Families were placed in former inmate cells. Each cell had a twin bed or a bunk bed with a thin mattress, a small metal or porcelain sink, and an exposed toilet. Generally, mothers and very young children stayed together in one cell, fathers in a separate cell, and older children in another. Husbands and wives were not allowed to visit each other’s cells. . . The cell doors were metal, and each had a window two inches wide; the floor and walls were bare, except for a shatterproof acrylic mirror. Doors were to remain open during the day, but they were wired with laser-detection alarms that were triggered when anyone came or went at night. A 2007 report by two advocacy groups—the Lutheran Immigration and Refugee Service and the Women’s Commission for Refugee Women and Children—noted that if a child sleeping in a separate cell woke up at night and went looking for his parents the alarm would sound, and only C.C.A. staff members were allowed to respond.
The guards at Hutto conducted as many as seven head counts a day, during which all detainees, even toddlers, were supposed to remain in place, usually by their beds, for as long as it took to complete the count. In practice, this meant that detainees might be in their cells twelve hours a day. (When head counts were not taking place, detainees could assemble in the common area within their “pod” of cells, where there were couches and two televisions.) Last March, an immigration lawyer named Griselda
Children were regularly woken up at night by guards shining lights into their cells. They were roused each morning at five-thirty. Kids were not allowed to have stuffed animals, crayons, pencils, or pens in their cells. And they were not allowed to take the pictures they had made back to their cells and hang them up. When Hutto opened as an immigration-detention center, children attended school there only one hour a day.
“The Lost Children,” Talbot. A lawsuit filed by the American Civil Liberties Union obtained a modicum of relief regarding the worst conditions.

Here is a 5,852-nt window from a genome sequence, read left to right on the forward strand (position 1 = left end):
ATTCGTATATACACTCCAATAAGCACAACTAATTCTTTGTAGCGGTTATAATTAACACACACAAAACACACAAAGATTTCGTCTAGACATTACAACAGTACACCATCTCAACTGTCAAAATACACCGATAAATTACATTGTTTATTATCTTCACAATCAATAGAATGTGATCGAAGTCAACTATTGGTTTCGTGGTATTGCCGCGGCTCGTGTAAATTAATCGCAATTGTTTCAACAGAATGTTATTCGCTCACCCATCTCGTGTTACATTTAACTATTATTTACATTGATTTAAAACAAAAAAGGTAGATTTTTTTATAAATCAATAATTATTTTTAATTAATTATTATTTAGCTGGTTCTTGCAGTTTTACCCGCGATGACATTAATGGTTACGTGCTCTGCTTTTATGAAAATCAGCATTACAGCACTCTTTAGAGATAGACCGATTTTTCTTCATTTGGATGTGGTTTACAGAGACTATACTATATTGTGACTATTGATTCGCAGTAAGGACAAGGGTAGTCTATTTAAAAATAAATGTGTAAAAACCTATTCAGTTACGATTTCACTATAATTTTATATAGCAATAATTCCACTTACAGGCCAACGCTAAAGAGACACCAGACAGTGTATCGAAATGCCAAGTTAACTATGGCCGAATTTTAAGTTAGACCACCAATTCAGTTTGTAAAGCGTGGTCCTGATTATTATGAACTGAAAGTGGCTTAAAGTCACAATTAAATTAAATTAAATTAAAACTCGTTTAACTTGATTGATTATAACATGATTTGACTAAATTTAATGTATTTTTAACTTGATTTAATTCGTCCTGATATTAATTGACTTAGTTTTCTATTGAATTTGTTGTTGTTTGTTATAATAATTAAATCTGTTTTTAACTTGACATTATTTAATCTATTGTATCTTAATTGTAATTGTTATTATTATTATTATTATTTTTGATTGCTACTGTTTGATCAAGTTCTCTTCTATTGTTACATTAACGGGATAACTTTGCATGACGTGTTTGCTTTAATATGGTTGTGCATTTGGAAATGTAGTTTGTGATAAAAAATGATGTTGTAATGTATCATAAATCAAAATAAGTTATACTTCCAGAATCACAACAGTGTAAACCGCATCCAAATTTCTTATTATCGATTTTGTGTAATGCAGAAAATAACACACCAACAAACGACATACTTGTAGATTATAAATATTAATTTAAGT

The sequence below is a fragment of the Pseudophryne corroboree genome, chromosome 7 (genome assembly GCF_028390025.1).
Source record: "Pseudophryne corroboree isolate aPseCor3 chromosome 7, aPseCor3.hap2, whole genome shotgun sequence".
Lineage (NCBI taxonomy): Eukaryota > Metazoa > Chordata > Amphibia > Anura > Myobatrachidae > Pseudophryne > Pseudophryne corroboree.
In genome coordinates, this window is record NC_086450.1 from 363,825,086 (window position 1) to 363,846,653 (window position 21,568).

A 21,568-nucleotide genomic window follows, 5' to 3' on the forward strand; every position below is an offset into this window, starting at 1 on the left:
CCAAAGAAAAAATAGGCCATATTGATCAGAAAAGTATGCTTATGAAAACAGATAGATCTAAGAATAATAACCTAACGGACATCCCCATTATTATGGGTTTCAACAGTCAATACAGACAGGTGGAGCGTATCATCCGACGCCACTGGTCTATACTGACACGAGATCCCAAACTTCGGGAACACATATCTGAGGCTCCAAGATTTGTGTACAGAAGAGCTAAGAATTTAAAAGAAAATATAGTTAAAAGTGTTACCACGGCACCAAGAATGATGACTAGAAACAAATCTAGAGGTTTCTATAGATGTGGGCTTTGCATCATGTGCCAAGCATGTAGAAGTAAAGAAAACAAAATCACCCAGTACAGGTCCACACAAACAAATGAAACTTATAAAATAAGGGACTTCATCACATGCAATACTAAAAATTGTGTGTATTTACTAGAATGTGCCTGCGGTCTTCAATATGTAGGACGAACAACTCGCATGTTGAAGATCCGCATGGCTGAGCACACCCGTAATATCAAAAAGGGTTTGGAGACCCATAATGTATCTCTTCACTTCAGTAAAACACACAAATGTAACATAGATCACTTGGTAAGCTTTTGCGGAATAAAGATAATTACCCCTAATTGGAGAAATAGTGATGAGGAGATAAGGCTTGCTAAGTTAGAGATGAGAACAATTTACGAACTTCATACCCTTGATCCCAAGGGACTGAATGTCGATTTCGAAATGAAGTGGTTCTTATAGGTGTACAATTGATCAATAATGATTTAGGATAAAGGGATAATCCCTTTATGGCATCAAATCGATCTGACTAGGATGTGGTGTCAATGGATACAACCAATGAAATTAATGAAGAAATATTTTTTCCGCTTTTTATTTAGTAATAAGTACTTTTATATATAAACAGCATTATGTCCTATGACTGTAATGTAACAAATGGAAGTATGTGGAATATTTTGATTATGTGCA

Children are no longer required to wear prison uniforms and are allowed much more time outdoors. Educational programming has expanded and guards have been instructed not to discipline children by threatening to separate them from their parents.
In addition to making those improvements permanent, the settlement also requires ICE to provide, among other things:
· allow children over the age of 12 to move freely about the facility
· provide a full-time, on-site pediatrician
· eliminate the count system which forces families to stay in their cells 12 hours a day
· install privacy curtains around toilets
· offer field trip opportunities to children
· supply more toys and age- and language-appropriate books
· improve the nutritional value of food
Despite the tremendous improvements at Hutto, the facility retains its essential character: it was a medium security prison managed by the Corrections Corporation of
ACLU Challenges Prison-Like Conditions at Hutto Detention Center, ACLU website, http://www.aclu.org/immigrants/detention/hutto.html# And that, my dear readers, is how a free and proud nation treats the children of people seeking asylum from dictatorships, autocrats, Middle-Eastern despots and anyone else who serves our interests.See video on Hutto at: http://video.google.com/videoplay?docid=3907096540955731120.
Keep up to date with developments at Hutto: TDonHutto.blogspot.com.